Sting appears on the stage for his Back to Bass Tour casually stripped down, with shaved head, zero body fat and wearing sheer gray T-Shirt and jeans. Sting appears relaxed yet energetic and completely in command of his band and the audience.
Sting has chosen such a small and an interesting group of players for this tour. Sting's right hand man, longtime guitarist, Dominic Miller, is on this tour, as well as Dominic's' 26 year old son, Rufus Miller. Rufus is a very good rhythm guitarist and already displays some of the handsome, pouty, nonchalant stage presence of a more seasoned player like his dad.
Drummer, Vinnie Colaiuta, is dynamite on the sticks, serving up some really great and tricked out yet solid rhythms for these arrangements. On backing vocals Jo Lawry, has a rich, dramatic vocal presence, and also provided fiddle and additional percussion, which is doubly impressive. The show stealer is another young musician, Peter Tickell, who brought our house to a roaring standing ovation with his fiddle solo during “Love is Stronger than Justice”. Tickell really is an amazing player, like a Stevie Ray Vaughn on the violin. I've seen other young people solo with great skill like Peter, but in that boring, cold and speedy, “music school” showing off sort of way. Tickell has the soul and rhythm to really feel out the emotional crescendo of his solo and it's catharsis and is a surprisingly mature, dead on rockin' and passionate player for his age.
I love that the Back to Bass Tour is utilizing smaller more intimate venues this time around. Sting has no difficulty projecting a great performance to a roaring outdoor crowd of 40,000, like with the Police Reunion Tour at Wrigley Field. However, I personally find that enjoying the superior quality of his voice and intricacies of his arrangements is so much more affecting in a smaller indoor venue.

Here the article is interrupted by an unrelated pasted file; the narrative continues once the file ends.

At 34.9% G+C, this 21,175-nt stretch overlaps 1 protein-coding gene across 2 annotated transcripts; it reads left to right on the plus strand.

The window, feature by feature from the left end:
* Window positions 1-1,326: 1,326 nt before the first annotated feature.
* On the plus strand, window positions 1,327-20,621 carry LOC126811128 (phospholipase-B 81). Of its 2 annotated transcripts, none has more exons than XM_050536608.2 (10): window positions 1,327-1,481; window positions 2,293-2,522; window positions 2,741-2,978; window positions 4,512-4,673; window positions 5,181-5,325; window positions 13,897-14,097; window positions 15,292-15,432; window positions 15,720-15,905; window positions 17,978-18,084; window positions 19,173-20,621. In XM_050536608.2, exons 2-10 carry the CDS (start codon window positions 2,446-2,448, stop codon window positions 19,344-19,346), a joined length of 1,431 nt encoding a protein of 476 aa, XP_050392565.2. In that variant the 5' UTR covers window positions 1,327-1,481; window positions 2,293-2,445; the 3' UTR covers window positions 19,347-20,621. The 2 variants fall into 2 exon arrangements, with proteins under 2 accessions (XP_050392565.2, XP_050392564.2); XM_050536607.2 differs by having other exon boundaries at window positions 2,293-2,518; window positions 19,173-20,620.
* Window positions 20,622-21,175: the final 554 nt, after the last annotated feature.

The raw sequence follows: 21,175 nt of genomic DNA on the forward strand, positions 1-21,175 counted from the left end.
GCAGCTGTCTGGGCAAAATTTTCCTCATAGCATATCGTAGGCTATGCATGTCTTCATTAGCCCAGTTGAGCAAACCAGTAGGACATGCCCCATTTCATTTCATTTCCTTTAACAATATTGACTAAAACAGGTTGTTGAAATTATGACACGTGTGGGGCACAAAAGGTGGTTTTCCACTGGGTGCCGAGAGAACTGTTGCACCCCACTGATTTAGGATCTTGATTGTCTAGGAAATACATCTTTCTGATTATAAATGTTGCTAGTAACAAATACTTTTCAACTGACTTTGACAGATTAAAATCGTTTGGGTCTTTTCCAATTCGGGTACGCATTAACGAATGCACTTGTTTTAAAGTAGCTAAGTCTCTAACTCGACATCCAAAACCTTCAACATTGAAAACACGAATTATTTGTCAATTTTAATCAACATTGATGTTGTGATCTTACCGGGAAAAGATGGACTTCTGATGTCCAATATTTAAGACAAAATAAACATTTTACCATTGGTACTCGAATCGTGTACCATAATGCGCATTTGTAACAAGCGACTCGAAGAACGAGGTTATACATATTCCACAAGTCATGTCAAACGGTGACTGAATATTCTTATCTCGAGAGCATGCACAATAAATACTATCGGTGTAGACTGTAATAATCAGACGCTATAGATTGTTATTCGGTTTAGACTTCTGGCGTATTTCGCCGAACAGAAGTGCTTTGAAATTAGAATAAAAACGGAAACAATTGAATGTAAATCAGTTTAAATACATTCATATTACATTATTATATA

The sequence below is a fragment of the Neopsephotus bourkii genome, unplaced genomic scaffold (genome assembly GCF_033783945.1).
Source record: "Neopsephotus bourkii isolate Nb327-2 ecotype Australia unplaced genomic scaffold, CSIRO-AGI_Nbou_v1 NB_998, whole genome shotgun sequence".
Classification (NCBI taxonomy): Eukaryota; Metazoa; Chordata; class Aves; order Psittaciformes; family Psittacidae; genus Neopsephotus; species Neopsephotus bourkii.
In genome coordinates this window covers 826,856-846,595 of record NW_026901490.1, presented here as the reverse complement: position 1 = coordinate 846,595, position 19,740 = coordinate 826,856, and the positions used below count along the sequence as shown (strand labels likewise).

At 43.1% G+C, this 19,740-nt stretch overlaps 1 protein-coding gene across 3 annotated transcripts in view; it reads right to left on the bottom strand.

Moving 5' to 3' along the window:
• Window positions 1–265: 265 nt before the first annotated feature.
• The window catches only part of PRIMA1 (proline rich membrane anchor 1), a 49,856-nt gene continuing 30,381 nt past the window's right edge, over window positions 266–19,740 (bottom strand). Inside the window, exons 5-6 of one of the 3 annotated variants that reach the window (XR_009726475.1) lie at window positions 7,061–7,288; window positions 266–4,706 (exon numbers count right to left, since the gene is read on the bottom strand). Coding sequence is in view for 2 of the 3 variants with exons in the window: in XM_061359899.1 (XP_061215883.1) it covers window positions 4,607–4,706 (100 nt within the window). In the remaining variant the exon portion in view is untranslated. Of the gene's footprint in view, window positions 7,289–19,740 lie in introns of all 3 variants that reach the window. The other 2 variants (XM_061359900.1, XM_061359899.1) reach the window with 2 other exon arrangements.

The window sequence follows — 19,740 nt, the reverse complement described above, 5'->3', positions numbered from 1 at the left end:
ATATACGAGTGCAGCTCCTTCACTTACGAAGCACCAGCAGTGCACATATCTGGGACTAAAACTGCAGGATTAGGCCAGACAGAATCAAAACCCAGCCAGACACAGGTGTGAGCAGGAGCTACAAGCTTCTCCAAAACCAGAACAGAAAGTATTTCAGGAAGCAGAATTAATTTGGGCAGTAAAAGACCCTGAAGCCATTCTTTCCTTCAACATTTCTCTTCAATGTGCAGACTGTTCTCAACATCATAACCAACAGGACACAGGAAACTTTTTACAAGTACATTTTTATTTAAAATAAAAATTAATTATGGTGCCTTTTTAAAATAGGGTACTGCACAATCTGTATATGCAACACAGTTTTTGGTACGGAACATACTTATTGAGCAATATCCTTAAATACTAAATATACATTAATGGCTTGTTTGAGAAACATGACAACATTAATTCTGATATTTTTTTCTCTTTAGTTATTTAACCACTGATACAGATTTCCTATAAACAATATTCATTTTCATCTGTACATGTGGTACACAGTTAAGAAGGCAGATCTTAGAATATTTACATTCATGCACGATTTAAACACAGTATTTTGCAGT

Sting really is a master of transforming- or “trance- forming”- musical performance. The combination of his detailed, lyric story telling, ultra-rhythmic bass lines and intensive Yogic training over the years come together perfectly in a shaman like fashion, drawing the willing listener into a musical “trance” that is both entertaining and healing at the same time. I enjoy walking around after his concerts seeing the relaxed, happy, meditative looks on the faces of his satisfied audience members after the show.
Sting mentioned that he enjoys a great sense of “continuity when playing in Chicago, that it always feels like coming home to perform here.”
I feel a sense of continuity when Sting plays here as well because I have so many great memories of his concerts, meeting him and interviewing his band mates Dominic Miller and Chris Botti over the years.
In a way, Sting and Dominic gave me one of my very first breaks as a journalist when they allowed me to come backstage to do a live interview just 15 minutes before they ran out on stage in front of over 10,000 excited fans during the Sacred Love Tour.
I did not have my own Chicago magazine or PR firm established. Back then, I was writing for a teeny, tiny newspaper in Brookfield Illinois. My cameraman and I drove six hours from Chicago to Grand Rapids but we were a full hour late for the scheduled interview because we forgot about the time change in Michigan, but they still had the ushers lead me back into the dressing area to conduct the interview with only minutes to spare before curtain.
I remember I had undergone a disastrous tanning booth experience the day before hoping to look good for the meeting wherein the entire back of my body ended up with 3rd degree burns from double exposure and my front remained untouched and completely white. Now, I always make a point of giving my celebrity interview guests a big hug when we finish and I remember thinking, I don't care if it hurts- I am hugging Sting and Dominic for doing this interview- no matter what!